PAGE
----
Brazilian Jiu-Jitsu (BJJ) is a martial art and self-defense fighting system that, in its most basic form, centers around the concept of a smaller person using superior leverage, technique, and positional control to protect themselves against a bigger aggressor. Its origins come from the ancient battlefields of the Japanese Samurai, which then evolved in the mid-1800s to the martial art as we know it today, Judo. Judo then became the most widely practiced sport in the world.
In 1914 a Japanese Judoka (Judo expert) by the name of Mitsuyo Maeda, and also known as Conde Koma, emigrated to Brazil where it is said that he taught Carlos Gracie the art of Jiu-Jitsu. Carlos and his brother Helio would then further develop the skill to what we know it as today, Gracie Jiu-Jitsu, before opening Brazil’s first Jiu-Jitsu school in 1925.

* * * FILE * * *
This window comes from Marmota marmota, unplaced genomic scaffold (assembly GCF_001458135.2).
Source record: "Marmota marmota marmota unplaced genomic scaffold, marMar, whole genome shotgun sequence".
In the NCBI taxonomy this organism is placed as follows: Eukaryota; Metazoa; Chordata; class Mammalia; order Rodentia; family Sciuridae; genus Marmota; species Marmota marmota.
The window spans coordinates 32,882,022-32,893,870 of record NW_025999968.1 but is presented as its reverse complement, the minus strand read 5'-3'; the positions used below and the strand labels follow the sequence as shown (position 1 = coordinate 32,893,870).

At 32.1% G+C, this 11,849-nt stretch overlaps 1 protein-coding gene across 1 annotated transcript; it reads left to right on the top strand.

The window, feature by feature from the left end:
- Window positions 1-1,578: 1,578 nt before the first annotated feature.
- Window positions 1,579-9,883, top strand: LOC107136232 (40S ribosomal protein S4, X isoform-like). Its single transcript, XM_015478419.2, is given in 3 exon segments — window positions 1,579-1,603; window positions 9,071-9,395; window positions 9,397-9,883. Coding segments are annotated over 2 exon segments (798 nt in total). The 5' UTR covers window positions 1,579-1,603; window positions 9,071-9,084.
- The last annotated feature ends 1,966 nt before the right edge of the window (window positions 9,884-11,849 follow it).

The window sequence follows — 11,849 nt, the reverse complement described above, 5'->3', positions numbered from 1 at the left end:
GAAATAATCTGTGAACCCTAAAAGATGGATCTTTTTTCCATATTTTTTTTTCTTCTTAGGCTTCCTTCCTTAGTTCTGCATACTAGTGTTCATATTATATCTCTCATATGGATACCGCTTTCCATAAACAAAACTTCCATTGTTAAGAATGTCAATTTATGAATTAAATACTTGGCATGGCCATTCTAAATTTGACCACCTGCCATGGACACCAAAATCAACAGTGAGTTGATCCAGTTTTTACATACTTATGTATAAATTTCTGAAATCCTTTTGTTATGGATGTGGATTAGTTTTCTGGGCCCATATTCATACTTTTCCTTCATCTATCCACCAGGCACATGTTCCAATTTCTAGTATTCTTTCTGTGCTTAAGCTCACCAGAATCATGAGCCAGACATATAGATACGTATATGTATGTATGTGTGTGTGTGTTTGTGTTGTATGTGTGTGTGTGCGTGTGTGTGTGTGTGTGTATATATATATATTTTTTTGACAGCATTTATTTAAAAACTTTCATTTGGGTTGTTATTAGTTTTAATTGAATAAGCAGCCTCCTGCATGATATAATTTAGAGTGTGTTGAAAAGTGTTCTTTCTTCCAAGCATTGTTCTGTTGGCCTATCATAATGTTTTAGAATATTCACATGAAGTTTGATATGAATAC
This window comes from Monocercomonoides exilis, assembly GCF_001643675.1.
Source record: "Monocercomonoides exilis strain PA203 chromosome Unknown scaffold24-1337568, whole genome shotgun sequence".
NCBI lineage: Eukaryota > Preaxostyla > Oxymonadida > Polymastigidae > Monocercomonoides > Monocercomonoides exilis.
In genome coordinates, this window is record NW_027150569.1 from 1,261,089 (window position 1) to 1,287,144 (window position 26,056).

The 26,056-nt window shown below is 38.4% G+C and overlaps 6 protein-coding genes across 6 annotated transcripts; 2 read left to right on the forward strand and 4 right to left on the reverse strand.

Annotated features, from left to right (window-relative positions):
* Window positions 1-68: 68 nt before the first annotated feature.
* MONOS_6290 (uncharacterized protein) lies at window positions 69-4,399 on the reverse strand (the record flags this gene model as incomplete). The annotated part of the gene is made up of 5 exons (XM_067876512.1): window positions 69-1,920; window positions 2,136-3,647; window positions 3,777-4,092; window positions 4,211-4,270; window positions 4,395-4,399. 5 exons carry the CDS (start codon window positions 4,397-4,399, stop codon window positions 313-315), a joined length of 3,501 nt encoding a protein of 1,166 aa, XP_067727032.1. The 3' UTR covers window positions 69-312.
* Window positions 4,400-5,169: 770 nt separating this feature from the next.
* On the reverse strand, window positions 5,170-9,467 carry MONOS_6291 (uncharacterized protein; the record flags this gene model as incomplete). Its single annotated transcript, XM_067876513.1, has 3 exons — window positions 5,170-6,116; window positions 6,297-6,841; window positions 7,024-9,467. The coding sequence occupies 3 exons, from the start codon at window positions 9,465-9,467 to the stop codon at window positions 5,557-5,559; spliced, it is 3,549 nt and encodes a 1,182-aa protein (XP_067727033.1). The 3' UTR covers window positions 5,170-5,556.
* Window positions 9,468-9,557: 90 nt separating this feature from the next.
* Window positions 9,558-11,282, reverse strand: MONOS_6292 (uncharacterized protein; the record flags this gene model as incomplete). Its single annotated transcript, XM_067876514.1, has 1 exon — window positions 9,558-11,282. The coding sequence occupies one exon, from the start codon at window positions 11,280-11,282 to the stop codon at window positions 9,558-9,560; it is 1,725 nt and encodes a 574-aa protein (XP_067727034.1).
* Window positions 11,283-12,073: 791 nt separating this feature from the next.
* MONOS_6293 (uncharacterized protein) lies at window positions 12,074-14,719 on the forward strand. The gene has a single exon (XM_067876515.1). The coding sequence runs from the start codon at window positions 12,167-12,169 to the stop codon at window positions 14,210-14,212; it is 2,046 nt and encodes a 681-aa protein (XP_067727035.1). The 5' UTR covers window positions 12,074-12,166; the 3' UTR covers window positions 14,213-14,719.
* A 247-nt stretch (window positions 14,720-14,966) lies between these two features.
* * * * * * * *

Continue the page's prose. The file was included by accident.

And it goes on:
Today Brazilian Jiu-Jitsu is practiced as a global martial art, competitive sport and is widely used in combat, namely mixed martial arts. The largest MMA organization (UFC) experienced the effectiveness of Jiu-Jitsu when an un-known Brazilian fighter by the name of Royce Gracie entered the Octagon in the early 1990s, completely dominating the competition. Brazilian Jiu-Jitsu from that point on cemented itself as one of the most effective martial arts in the world.